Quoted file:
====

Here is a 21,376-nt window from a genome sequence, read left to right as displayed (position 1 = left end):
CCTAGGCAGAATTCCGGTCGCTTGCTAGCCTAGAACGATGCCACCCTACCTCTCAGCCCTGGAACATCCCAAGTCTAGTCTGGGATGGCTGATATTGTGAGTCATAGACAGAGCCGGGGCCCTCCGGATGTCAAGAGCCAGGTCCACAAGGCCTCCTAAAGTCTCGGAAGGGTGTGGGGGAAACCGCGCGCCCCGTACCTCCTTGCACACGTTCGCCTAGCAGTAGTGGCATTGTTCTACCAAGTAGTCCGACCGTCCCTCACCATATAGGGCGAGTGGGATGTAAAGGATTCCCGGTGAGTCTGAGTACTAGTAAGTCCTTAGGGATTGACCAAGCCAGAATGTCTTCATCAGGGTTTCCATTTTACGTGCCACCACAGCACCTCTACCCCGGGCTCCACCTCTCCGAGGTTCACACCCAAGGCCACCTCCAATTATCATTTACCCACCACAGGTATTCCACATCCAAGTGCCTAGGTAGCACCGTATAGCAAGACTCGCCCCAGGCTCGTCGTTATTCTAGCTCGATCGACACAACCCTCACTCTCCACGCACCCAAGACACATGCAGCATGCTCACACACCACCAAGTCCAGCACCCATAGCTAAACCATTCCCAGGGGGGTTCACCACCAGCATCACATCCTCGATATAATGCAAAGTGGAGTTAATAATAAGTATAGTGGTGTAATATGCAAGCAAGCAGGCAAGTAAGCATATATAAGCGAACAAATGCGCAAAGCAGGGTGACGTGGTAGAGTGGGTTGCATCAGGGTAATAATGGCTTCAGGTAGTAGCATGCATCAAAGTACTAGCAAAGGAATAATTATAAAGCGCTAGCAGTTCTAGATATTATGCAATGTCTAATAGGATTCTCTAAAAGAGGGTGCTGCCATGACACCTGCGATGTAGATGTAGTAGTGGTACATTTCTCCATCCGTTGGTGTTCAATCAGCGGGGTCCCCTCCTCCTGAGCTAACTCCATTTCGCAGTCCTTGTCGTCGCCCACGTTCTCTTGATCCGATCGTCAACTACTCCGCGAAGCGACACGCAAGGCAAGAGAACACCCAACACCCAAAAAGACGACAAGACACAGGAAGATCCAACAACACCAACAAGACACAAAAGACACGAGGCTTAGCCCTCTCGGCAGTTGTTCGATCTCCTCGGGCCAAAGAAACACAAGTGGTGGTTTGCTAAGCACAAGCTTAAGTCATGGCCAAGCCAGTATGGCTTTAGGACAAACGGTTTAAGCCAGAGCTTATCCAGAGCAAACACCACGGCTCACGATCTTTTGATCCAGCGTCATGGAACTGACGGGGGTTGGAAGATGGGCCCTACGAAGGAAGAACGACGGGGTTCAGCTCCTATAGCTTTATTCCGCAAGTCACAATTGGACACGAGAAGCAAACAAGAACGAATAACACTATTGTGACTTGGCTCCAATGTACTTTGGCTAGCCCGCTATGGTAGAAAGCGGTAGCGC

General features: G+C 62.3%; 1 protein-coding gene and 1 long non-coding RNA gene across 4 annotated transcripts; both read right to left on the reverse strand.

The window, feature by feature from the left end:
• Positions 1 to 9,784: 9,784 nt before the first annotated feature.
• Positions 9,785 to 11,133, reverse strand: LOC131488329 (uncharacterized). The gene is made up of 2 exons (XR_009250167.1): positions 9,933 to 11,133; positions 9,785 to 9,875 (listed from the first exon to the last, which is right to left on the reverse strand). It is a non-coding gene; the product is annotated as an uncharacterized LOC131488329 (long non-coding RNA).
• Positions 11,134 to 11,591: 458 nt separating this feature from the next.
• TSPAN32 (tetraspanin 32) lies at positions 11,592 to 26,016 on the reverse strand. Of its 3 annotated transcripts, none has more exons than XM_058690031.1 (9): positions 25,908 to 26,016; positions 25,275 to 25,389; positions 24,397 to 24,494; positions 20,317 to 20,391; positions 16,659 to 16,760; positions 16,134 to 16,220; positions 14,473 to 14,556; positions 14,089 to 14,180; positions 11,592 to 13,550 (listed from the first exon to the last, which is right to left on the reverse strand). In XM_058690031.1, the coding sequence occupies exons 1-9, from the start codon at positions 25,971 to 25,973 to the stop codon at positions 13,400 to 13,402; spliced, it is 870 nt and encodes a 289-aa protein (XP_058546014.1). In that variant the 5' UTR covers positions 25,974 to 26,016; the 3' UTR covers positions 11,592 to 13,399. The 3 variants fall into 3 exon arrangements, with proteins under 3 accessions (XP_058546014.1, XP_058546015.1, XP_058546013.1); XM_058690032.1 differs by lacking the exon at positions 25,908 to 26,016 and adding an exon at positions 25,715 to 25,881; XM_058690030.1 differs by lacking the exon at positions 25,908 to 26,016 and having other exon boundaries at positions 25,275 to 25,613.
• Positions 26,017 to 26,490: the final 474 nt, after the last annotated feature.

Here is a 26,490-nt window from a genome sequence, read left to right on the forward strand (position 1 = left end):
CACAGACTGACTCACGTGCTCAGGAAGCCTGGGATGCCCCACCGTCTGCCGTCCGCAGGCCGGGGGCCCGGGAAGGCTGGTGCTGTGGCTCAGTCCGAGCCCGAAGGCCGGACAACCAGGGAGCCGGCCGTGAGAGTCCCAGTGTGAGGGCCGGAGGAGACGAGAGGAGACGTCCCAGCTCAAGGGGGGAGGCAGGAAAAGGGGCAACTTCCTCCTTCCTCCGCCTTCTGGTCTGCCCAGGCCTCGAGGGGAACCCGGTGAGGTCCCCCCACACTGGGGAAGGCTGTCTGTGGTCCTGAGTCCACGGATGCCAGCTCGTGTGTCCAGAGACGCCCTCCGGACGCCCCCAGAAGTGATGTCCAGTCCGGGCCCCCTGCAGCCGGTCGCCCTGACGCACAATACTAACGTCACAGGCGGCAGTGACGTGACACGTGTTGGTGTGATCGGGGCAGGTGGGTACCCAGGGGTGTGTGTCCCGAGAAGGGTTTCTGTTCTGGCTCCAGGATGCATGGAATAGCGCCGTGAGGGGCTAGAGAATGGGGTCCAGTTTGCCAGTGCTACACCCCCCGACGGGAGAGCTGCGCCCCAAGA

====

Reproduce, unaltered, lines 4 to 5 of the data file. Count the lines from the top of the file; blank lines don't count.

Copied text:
The window, feature by feature from the left end:
• Positions 1 to 9,784: 9,784 nt before the first annotated feature.